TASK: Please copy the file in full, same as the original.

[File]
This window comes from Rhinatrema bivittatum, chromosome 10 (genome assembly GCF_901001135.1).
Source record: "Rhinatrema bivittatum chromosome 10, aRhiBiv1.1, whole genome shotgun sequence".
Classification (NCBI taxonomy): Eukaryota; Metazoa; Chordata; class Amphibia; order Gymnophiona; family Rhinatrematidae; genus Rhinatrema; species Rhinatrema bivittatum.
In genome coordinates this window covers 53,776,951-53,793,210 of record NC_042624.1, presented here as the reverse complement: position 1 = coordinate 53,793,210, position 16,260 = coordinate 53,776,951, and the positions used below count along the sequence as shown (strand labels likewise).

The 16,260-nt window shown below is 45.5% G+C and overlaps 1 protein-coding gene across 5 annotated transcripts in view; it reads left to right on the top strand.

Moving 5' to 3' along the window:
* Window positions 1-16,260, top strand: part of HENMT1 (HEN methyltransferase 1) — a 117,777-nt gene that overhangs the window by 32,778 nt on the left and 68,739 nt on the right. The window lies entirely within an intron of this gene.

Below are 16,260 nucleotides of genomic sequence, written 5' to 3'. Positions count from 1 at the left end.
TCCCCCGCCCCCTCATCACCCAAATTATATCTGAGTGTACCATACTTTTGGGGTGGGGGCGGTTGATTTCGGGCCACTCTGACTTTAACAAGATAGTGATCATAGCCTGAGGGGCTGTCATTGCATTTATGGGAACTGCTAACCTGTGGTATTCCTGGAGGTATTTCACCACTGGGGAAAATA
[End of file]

This window comes from Rhinatrema bivittatum, chromosome 10 (genome assembly GCF_901001135.1).
Source record: "Rhinatrema bivittatum chromosome 10, aRhiBiv1.1, whole genome shotgun sequence".
Classification (NCBI taxonomy): Eukaryota; Metazoa; Chordata; class Amphibia; order Gymnophiona; family Rhinatrematidae; genus Rhinatrema; species Rhinatrema bivittatum.
In genome coordinates this window covers 53,776,951-53,793,210 of record NC_042624.1, presented here as the reverse complement: position 1 = coordinate 53,793,210, position 16,260 = coordinate 53,776,951, and the positions used below count along the sequence as shown (strand labels likewise).

The 16,260-nt window shown below is 45.5% G+C and overlaps 1 protein-coding gene across 5 annotated transcripts in view; it reads left to right on the top strand.

Moving 5' to 3' along the window:
* Window positions 1-16,260, top strand: part of HENMT1 (HEN methyltransferase 1) — a 117,777-nt gene that overhangs the window by 32,778 nt on the left and 68,739 nt on the right. The window lies entirely within an intron of this gene.

Below are 16,260 nucleotides of genomic sequence, written 5' to 3'. Positions count from 1 at the left end.
TCCCCCGCCCCCTCATCACCCAAATTATATCTGAGTGTACCATACTTTTGGGGTGGGGGCGGTTGATTTCGGGCCACTCTGACTTTAACAAGATAGTGATCATAGCCTGAGGGGCTGTCATTGCATTTATGGGAACTGCTAACCTGTGGTATTCCTGGAGGTATTTCACCACTGGGGAAAATA